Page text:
- Other Apps
It was great fun for establishment movie critics of the day -- in the early eighties -- to dismiss the first several Friday the 13th films as artless, anti-social “dead teenager” movies.
Yet today, one can gaze at the first two films in the durable franchise (from 1980 and 1981, respectively) and quibble with these disses
The first two movies in the Friday the 13th cycle actually hold up remarkably well. Though they are not particularly deep in terms of theme, they are nonetheless effective and well-made. In both productions, for example, the slasher format is at its most naturalistic, eschewing theatricality, artificiality and the supernatural in favor of blunt, in-your-face violence, grounded characterizations and psychological, human motivations.
In later entries, of course -- and perhaps to compete with the likes of Freddy -- Jason becomes more an overt supernatural personality, back-from-the-dead and ready to party, as it were.
But the first two films make the most out of the stream-lined narratives and situations. These are stories, simply, of a mad killer who attacks young people in an isolated, natural setting. The first film makes a fascinating Garden of Eden case, even, comparing a snake in a cabin, to the evil Mrs. Voorhees (Betsy Palmer). Both get decapitated.
Friday the 13th Part II (1981) has long been one of my favorite films in the saga, for a few key reasons. The first is that the movie attempts to ascribe intriguing and meaningful psychology to Jason’s character; establishing his “Momma’s Boy” complex, which has remained -- through sequels and even the reboot -- a key facet of this Bogeyman’s persona.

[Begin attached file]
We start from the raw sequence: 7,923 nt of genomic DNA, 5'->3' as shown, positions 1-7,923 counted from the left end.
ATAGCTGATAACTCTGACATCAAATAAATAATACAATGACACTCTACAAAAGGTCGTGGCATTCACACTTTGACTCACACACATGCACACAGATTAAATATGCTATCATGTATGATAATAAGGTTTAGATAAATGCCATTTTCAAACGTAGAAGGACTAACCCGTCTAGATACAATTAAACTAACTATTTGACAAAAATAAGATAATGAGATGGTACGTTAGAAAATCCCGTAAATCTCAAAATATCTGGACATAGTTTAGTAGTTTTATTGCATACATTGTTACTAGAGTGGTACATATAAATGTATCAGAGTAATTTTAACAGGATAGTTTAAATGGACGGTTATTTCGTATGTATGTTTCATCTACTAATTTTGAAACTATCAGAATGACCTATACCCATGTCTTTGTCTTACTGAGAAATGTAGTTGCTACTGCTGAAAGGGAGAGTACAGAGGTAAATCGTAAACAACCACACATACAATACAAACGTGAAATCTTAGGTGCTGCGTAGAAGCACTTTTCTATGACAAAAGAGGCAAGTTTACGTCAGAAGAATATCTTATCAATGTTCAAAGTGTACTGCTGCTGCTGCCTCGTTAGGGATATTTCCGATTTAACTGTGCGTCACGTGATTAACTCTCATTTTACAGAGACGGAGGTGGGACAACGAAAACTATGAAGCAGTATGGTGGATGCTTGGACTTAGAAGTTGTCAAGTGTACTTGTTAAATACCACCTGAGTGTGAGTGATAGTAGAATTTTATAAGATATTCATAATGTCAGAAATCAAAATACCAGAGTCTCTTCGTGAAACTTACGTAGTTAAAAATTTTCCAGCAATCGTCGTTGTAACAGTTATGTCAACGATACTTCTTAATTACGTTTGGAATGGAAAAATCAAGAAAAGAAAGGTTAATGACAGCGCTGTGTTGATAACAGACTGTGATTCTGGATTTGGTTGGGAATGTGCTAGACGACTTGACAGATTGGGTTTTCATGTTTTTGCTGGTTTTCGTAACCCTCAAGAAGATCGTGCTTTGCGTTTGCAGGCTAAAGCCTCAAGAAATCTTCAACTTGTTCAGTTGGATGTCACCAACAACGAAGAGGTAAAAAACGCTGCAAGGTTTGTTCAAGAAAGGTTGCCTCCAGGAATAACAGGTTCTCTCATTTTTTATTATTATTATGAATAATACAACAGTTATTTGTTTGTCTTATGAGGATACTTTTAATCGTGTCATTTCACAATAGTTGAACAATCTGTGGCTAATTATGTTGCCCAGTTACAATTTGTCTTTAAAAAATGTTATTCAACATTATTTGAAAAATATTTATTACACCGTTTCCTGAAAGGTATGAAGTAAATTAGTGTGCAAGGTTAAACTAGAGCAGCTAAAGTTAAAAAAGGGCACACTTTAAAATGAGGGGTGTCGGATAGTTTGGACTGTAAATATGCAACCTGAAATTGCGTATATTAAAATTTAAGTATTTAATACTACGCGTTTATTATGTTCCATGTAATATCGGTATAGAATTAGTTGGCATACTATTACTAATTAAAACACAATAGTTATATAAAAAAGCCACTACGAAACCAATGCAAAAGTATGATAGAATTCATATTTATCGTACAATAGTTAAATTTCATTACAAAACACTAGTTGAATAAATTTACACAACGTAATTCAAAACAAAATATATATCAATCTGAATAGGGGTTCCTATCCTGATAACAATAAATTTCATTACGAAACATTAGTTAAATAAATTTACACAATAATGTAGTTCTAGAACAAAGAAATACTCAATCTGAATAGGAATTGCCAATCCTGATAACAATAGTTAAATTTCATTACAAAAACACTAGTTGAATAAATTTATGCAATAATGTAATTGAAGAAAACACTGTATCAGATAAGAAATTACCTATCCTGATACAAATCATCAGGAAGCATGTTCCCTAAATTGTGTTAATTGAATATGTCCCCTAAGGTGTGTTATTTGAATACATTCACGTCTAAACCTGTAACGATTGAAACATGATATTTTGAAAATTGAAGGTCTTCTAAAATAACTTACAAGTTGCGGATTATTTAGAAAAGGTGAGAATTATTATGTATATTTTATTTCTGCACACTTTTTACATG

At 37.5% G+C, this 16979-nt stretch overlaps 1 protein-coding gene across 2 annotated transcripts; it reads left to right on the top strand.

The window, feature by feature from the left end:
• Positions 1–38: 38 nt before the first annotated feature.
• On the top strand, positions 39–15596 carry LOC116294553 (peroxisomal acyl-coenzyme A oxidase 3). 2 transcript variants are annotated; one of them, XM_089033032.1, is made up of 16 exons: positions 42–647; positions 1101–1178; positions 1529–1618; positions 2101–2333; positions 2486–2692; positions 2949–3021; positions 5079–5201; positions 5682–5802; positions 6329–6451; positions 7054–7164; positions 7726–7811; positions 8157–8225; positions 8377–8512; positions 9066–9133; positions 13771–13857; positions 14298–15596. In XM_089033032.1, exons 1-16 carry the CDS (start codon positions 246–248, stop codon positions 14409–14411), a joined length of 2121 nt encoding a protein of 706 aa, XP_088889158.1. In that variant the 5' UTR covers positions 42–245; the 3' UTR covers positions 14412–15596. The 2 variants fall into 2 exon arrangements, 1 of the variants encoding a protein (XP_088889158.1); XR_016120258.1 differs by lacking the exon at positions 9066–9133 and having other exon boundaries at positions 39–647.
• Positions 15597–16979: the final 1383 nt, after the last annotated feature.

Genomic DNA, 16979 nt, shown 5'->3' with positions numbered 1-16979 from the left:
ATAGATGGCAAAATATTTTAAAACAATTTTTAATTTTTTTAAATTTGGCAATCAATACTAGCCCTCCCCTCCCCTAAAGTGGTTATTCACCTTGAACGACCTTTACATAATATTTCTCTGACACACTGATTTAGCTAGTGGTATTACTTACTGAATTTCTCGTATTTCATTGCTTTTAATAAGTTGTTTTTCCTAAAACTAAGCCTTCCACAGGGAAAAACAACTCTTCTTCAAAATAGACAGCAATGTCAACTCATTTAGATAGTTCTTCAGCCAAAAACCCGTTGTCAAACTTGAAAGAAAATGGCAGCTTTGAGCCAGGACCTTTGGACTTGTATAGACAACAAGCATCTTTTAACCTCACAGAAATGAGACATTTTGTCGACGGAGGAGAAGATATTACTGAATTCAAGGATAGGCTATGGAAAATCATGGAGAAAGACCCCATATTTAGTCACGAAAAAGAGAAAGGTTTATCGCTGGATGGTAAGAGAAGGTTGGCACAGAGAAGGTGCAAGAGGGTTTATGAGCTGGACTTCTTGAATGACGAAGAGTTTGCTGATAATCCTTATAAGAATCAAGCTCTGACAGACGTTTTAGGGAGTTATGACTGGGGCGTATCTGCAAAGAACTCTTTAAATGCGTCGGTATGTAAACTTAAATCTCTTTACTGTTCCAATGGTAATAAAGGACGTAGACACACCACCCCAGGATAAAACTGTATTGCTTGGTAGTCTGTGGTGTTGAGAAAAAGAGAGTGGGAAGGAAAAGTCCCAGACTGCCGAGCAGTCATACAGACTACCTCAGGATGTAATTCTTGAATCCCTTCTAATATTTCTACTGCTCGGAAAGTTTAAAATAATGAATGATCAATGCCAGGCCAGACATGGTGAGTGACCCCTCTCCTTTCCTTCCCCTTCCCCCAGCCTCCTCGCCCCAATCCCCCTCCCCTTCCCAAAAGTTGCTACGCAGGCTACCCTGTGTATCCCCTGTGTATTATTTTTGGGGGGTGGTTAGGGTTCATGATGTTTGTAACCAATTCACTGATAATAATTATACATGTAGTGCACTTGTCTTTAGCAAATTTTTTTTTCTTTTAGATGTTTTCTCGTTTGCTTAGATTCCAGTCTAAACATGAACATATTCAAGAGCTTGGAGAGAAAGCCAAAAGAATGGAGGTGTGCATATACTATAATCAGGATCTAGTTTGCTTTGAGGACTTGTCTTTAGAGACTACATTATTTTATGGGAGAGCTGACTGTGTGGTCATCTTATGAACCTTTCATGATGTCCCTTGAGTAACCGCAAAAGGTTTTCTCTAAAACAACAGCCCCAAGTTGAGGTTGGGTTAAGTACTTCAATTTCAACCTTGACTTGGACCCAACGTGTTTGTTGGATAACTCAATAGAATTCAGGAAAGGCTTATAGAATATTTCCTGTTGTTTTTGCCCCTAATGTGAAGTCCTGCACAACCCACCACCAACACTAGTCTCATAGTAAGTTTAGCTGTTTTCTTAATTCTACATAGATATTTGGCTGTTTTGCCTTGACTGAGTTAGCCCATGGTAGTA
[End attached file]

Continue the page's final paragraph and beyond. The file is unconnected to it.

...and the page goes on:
Jason’s psychology is explored in the film by the sympathy shown by his would-be-victim (and great final girl): Ginny (Amy Steel). We learn in the film that she is a child psychologist in-training, and she applies that knowledge to Jason.
Today, we would never someone with Jason’s obvious deficiencies a “frightened retard,” as Ginny does at one point, but the terminology is not as important as Ginny’s thoughts. Specifically (and while at a bar no less…) she goes to the trouble to “imagine” what Jason’s life must be like, having been traumatized by the murder of his mother. She puts herself in his shoes, and this ability to empathize (and grounding in psychology) are the things that differentiate her from the rest of the youngsters.
Ginny’s attempt to imagine or see Jason and his psychology are intriguing, because twice in the film, Ginny actually nearly catches sight of him. She seems to sense Jason’s presence in two early shots, once during a hike in the woods when she lags behind the group, and later when she stands on a cabin porch. It’s as if she is more sensitive to him, and that is the factor that helps her survive. The pay-off occurs in the finale, when she dresses as Jason’s mother in an attempt to confuse him (and save her own life in the process). She has been “in tune” with his presence, and even his pain, in some way throughout the film.
In many slasher films, a connection of sorts exists between the insightful, sensitive Final Girl, and the Masked Killer, and that is abundantly the case here. I rather like that Ginny’s ability to put herself in the shoes (or sweater?) of the “monster” is also the thing that saves her life in the end.
Secondly, Friday the 13th Part II -- far from being the anti-social menace that critics feared would destroy civilization -- is actually pro-social and forward-gazing in some significant sense.